A Hard Day's Night
A Hard Days night movieposter
Film Information
Starring The Beatles
Genre(s) Comedy
Directed By Richard Lester
Release Date(s) 6 July 1964 (UK)
11 August 1964 (US)
Music By The Beatles
George Martin
Language English

A Hard Day's Night is a 1964 British black and white comedy film written by Alun Owen starring The BeatlesJohn Lennon, Paul McCartney, George Harrison and Ringo Starr—during the height of Beatlemania. It was directed by Richard Lester and originally released by United Artists. The film was made in the style of a Mockumentary, describing a couple of days in the lives of the group.

It was successful both financially and critically; it was rated by Time magazine as one of the all-time great 100 films. British critic Leslie Halliwell described it as a "comic fantasia with music; an enormous commercial success with the director trying every cinematic gag in the book" and awarded it a full four stars. The film is credited with having influenced 1960s spy films, The Monkees' television show and pop music videos.[1]

Plot Edit

Halliwell encapsulates the plot as "Harassed by their manager and Paul's grandpa, The Beatles embark from Liverpool by train for a London TV show." Having escaped a horde of fans, once aboard the train and trying to relax, various interruptions begin to test their patience, prompting George to go to the goods van for some peace and quiet. On arrival in London, The Beatles are driven to a hotel where they feel trapped. After a night out during which Paul's grandfather causes minor trouble at a casino, the group are taken to the theatre where their performance is to be filmed. The preparations are lengthy so Ringo decides to spend some time alone reading a book. Paul's grandfather, a "villain, a real mixer," convinces him that he should be outside experiencing life instead of reading books, so Ringo goes off by himself. He tries to have a quiet drink in a pub, walks alongside a canal and at one point rides a bicycle along a railway station platform. Meanwhile, the rest of the band frantically (and unsuccessfully) attempts to find Ringo. Finally, however, he returns, after being arrested by the police along with Paul's grandfather, and the concert goes ahead as planned.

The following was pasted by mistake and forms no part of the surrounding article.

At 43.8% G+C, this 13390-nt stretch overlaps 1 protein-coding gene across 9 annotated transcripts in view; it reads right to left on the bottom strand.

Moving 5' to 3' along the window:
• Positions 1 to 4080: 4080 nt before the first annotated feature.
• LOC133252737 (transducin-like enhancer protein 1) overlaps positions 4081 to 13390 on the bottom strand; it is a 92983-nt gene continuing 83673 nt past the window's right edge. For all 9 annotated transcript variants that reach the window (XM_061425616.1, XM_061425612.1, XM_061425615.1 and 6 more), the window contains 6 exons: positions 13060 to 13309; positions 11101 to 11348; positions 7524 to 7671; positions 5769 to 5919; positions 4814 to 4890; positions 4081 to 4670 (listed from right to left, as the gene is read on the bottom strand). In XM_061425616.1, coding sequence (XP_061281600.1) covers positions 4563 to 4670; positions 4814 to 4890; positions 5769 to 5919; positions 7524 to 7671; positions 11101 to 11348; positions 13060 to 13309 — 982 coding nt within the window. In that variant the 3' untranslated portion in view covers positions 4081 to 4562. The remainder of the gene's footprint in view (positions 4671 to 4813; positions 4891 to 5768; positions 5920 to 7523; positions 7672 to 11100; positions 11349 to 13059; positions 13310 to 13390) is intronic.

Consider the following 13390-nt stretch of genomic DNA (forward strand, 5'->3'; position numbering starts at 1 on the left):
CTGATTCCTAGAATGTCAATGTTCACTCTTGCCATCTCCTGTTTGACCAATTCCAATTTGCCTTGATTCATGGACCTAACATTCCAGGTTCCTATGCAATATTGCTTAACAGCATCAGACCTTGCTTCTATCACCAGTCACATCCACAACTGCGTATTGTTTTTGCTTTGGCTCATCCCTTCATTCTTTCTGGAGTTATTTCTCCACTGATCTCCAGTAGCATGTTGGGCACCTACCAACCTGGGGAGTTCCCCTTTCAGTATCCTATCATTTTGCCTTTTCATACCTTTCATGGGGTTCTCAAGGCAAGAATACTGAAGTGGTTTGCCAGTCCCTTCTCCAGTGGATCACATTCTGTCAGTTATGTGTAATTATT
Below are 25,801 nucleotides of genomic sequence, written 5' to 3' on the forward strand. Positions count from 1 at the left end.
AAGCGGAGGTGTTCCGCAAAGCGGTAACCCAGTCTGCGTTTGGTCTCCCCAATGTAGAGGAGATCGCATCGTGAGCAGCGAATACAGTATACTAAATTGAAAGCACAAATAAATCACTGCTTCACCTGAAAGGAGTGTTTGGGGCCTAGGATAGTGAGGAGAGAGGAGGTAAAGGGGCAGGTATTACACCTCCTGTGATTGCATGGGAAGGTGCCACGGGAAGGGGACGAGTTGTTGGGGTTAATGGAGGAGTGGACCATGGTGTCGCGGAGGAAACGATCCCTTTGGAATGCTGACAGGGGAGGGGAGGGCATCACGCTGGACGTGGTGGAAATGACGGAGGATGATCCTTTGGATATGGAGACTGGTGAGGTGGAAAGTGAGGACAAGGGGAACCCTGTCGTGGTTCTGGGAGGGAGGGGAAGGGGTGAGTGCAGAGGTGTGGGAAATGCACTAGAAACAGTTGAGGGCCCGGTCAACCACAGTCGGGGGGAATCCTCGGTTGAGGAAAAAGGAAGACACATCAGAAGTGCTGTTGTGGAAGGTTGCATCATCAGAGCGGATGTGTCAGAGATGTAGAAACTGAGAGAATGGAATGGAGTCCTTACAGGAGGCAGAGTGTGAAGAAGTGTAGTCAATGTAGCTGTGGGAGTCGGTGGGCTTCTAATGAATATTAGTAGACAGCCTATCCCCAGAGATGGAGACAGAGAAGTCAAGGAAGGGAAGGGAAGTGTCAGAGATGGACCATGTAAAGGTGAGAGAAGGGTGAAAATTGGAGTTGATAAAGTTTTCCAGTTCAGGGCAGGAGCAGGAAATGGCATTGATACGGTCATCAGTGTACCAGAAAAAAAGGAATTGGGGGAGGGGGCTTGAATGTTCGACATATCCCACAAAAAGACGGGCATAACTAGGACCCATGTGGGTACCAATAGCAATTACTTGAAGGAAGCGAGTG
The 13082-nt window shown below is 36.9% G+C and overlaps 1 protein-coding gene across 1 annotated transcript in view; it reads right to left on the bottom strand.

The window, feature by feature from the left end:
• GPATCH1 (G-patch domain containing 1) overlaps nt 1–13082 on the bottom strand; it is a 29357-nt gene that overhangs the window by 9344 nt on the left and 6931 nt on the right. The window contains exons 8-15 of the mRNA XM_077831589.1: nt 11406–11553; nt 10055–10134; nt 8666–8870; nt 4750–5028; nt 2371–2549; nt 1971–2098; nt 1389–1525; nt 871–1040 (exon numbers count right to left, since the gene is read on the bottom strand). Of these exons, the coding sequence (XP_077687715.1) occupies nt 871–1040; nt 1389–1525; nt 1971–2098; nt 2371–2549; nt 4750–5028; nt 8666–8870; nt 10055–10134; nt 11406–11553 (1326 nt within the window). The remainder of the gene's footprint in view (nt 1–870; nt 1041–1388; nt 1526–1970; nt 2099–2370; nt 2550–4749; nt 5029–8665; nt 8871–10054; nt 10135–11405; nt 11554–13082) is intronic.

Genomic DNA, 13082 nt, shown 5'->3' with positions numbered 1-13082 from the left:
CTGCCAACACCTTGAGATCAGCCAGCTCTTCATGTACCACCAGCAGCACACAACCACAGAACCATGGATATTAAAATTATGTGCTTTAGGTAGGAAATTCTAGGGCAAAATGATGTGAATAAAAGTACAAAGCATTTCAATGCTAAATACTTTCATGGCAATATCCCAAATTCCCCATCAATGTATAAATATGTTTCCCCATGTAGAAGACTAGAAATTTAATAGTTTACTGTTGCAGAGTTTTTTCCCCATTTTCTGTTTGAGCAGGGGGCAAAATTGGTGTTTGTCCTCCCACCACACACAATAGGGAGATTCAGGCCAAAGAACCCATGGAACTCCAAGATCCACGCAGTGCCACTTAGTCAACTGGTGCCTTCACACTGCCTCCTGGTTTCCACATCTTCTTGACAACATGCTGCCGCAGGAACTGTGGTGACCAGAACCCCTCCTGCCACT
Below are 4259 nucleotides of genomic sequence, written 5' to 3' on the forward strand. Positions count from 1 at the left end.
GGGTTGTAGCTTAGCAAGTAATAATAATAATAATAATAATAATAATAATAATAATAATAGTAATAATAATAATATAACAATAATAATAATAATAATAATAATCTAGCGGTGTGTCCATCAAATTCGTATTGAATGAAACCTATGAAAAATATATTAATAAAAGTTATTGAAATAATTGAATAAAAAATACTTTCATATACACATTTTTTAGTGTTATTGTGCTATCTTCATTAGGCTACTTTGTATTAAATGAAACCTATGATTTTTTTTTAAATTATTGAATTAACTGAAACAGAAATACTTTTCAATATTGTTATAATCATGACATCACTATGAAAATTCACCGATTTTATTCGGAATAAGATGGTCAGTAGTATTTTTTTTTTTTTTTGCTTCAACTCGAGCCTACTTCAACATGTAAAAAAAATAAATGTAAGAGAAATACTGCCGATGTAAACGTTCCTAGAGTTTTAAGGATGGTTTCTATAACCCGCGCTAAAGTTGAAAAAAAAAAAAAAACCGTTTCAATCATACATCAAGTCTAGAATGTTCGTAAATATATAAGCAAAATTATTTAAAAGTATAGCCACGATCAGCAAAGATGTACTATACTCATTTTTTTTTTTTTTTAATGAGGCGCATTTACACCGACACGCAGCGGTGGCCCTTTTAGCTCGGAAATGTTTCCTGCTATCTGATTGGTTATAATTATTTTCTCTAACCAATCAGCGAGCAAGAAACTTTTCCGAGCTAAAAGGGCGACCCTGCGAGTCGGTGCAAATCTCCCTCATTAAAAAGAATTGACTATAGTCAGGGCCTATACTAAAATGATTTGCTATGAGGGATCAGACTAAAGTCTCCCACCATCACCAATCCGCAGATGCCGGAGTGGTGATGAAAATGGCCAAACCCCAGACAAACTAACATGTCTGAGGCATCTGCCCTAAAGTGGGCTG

The Beatles comment cheekily on their own fame: for instance, at one point a fan recognises John Lennon (even though neither the fan nor he actually mention Lennon's name); he demurs, saying his face isn't quite right, with the fan eventually agreeing. When Ringo is asked if he's a Mod or a Rocker, he replies "Uh, no, I'm a mocker".[6] The frequent reference to McCartney's grandfather as a "clean old man" contrasts with the Steptoe and Son stock description of Wilfrid Brambell's character, Albert Steptoe, as a "dirty old man".

Songs Edit

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